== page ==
"Persistence will win the day, and the people cannot help but become interested after they have attended one or two community sings and find it rather nice to get in close touch with their next door neighbor. It is also a great help in Americanization work, and a better brand of patriotism will be the inevitable result."
Janury 20, 1919
A Spreading Epidemic
The pillars of the communities wrote back to Bruenner, giving firsthand accounts of the deadly flu epidemic sweeping through their towns.
I received your letter instructing me as Director of Faribault County to appoint township directors for the purpose of organizing Community Choruses. I have talked with several different ones in regard to this matter, and they seem to be of the same opinion -- that under the existing circumstances, namely, Spanish Influenza, that it would be hard to get people together.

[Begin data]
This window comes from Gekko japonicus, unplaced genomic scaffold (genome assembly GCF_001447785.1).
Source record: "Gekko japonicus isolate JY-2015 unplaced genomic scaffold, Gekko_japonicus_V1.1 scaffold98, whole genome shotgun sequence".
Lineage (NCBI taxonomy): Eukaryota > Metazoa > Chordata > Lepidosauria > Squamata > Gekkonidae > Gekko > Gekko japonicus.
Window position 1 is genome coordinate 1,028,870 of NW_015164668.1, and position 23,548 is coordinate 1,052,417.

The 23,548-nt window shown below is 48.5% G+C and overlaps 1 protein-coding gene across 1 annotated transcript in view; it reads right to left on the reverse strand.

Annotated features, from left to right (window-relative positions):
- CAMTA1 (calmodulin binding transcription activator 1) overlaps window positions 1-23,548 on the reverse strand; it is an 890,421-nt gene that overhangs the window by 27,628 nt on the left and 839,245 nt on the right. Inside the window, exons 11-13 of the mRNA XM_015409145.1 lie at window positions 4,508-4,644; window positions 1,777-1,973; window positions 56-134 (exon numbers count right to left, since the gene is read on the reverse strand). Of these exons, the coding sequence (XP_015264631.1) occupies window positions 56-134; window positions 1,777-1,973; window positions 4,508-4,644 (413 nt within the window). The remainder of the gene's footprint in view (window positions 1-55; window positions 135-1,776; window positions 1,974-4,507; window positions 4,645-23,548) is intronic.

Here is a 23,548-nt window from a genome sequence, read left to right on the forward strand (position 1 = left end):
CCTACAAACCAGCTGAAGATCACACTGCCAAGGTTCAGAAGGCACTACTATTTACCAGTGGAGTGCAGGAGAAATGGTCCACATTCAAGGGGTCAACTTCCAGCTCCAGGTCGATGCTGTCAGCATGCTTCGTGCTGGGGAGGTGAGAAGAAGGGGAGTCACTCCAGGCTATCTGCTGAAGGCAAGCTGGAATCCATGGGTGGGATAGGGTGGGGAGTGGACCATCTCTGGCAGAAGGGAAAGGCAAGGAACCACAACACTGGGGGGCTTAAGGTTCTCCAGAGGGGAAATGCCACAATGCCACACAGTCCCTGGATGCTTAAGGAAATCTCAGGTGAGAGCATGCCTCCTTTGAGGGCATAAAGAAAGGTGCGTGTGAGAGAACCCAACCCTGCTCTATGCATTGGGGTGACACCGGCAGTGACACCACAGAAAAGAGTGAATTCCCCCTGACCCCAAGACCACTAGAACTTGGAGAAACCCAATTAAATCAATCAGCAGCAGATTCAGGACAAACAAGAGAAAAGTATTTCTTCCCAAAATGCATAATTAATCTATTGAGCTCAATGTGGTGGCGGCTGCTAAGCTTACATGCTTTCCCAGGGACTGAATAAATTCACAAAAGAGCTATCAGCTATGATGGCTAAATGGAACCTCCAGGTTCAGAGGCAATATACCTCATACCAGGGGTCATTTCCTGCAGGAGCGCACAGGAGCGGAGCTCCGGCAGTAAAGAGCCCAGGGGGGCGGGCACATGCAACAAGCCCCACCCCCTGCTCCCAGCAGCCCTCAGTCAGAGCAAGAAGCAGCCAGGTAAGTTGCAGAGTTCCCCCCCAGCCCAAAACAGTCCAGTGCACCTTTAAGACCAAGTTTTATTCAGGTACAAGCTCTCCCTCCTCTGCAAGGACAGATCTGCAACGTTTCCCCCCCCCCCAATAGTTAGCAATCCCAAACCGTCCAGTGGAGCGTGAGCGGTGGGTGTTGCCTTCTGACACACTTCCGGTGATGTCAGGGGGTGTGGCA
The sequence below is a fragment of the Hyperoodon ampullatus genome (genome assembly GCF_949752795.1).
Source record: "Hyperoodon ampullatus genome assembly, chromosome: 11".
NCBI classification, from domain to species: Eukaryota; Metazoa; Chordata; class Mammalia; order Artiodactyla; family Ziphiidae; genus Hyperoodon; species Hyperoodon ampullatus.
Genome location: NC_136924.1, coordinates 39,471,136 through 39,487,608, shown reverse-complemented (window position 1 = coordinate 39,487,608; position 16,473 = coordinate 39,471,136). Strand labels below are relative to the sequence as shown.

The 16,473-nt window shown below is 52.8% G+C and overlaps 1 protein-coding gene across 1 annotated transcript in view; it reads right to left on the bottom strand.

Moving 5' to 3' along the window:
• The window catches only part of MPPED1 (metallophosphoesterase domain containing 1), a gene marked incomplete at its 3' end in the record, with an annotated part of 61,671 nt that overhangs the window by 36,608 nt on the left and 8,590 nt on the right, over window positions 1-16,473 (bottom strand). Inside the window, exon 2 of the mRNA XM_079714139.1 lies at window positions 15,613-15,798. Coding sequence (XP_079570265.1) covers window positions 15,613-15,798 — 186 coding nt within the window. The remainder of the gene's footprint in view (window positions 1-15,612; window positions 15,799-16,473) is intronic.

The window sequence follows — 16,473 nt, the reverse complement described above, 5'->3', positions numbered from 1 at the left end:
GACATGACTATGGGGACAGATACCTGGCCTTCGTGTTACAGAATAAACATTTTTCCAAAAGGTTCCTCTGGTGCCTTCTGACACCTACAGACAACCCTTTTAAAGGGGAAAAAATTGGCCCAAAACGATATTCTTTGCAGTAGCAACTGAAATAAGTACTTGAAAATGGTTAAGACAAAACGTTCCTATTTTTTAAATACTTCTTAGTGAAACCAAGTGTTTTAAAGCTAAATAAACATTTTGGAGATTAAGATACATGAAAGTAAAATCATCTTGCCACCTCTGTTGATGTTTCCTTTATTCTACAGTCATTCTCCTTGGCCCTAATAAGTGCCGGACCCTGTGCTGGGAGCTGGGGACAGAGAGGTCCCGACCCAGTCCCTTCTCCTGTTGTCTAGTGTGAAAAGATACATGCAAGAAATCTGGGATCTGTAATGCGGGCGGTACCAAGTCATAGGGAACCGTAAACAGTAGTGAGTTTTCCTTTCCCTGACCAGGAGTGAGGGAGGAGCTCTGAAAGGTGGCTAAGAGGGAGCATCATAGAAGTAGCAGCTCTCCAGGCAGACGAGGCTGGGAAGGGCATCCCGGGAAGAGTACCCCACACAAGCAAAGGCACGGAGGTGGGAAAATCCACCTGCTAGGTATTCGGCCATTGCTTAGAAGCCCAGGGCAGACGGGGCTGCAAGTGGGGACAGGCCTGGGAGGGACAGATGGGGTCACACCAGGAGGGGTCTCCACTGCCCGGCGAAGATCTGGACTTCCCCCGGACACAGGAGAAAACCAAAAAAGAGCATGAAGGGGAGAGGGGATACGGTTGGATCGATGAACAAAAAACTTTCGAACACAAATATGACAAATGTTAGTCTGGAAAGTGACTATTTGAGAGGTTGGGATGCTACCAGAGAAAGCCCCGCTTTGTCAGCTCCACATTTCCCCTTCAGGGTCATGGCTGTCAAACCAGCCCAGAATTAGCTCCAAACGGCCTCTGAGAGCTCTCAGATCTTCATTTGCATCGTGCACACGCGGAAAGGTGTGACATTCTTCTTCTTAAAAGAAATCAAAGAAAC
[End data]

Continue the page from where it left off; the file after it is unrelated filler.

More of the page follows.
We have so many cases here and it is rapidly spreading to other towns nearby. The people are trying to avoid gathering and while the schools have not been closed thus far, there has been some talk of doing so....
Mrs. C.S. Bugbee, Wells, Minn.
October 12-18, 1918
It will be impossible to hold community singing in West Concord at the present time, as we have 32 cases of the Spanish Influenza and all public places are closed.
Very truly yours,
R.C. Jones, West Concord, Minn.
October 14, 1918
Most letter writers seem genuinely anguished they can't fulfill the patriotic duties Bruenner requests of them.
A letter writer from Cleveland, Minn. explains schools have been closed for 10 weeks due to the flu. A gentleman in Stillwater reports that everyone who could break loose from their regular obligations is already working around the clock at a munitions plant, leaving no time for singing.
Fires raged in northern Minnesota. And as winter arrived, Minnesota's gravel roads became impassable.
Leopold Bruenner is undeterred.
To Mr. R.C. Jones, West Concord, Minn.
Please do not let the Influenza outbreak interfere with your appointment of township directors in Dodge County. Kindly get in touch with the various township directors of the Commission of Public Safety to get suitable persons to direct this important work.